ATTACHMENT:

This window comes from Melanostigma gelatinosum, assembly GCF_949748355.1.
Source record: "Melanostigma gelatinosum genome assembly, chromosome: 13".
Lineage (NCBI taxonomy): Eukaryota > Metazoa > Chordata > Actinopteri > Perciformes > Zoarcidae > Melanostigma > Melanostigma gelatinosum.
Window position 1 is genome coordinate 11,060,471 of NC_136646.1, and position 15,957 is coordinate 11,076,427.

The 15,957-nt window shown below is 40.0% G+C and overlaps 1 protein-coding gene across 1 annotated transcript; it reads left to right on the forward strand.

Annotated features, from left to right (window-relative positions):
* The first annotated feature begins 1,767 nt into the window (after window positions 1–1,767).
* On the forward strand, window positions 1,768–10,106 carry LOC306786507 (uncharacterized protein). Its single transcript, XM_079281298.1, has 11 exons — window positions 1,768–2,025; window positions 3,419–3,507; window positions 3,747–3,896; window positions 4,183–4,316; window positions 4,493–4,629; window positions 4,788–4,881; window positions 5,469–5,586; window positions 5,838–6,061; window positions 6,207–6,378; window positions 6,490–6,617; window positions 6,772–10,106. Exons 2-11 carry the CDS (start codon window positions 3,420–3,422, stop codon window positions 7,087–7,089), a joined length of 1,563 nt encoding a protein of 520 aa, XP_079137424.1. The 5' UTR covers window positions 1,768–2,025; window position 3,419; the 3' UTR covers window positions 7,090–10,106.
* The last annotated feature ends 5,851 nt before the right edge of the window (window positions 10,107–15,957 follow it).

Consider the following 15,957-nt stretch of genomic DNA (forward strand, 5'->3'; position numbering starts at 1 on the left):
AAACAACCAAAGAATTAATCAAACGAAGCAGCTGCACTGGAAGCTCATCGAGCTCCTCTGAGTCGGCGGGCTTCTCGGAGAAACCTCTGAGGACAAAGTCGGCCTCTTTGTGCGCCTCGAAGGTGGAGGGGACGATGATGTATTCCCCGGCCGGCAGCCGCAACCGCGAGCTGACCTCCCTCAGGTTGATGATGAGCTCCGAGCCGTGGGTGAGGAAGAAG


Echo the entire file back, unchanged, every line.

This window comes from Melanostigma gelatinosum, assembly GCF_949748355.1.
Source record: "Melanostigma gelatinosum genome assembly, chromosome: 13".
Lineage (NCBI taxonomy): Eukaryota > Metazoa > Chordata > Actinopteri > Perciformes > Zoarcidae > Melanostigma > Melanostigma gelatinosum.
Window position 1 is genome coordinate 11,060,471 of NC_136646.1, and position 15,957 is coordinate 11,076,427.

The 15,957-nt window shown below is 40.0% G+C and overlaps 1 protein-coding gene across 1 annotated transcript; it reads left to right on the forward strand.

Annotated features, from left to right (window-relative positions):
* The first annotated feature begins 1,767 nt into the window (after window positions 1–1,767).
* On the forward strand, window positions 1,768–10,106 carry LOC306786507 (uncharacterized protein). Its single transcript, XM_079281298.1, has 11 exons — window positions 1,768–2,025; window positions 3,419–3,507; window positions 3,747–3,896; window positions 4,183–4,316; window positions 4,493–4,629; window positions 4,788–4,881; window positions 5,469–5,586; window positions 5,838–6,061; window positions 6,207–6,378; window positions 6,490–6,617; window positions 6,772–10,106. Exons 2-11 carry the CDS (start codon window positions 3,420–3,422, stop codon window positions 7,087–7,089), a joined length of 1,563 nt encoding a protein of 520 aa, XP_079137424.1. The 5' UTR covers window positions 1,768–2,025; window position 3,419; the 3' UTR covers window positions 7,090–10,106.
* The last annotated feature ends 5,851 nt before the right edge of the window (window positions 10,107–15,957 follow it).

Consider the following 15,957-nt stretch of genomic DNA (forward strand, 5'->3'; position numbering starts at 1 on the left):
AAACAACCAAAGAATTAATCAAACGAAGCAGCTGCACTGGAAGCTCATCGAGCTCCTCTGAGTCGGCGGGCTTCTCGGAGAAACCTCTGAGGACAAAGTCGGCCTCTTTGTGCGCCTCGAAGGTGGAGGGGACGATGATGTATTCCCCGGCCGGCAGCCGCAACCGCGAGCTGACCTCCCTCAGGTTGATGATGAGCTCCGAGCCGTGGGTGAGGAAGAAG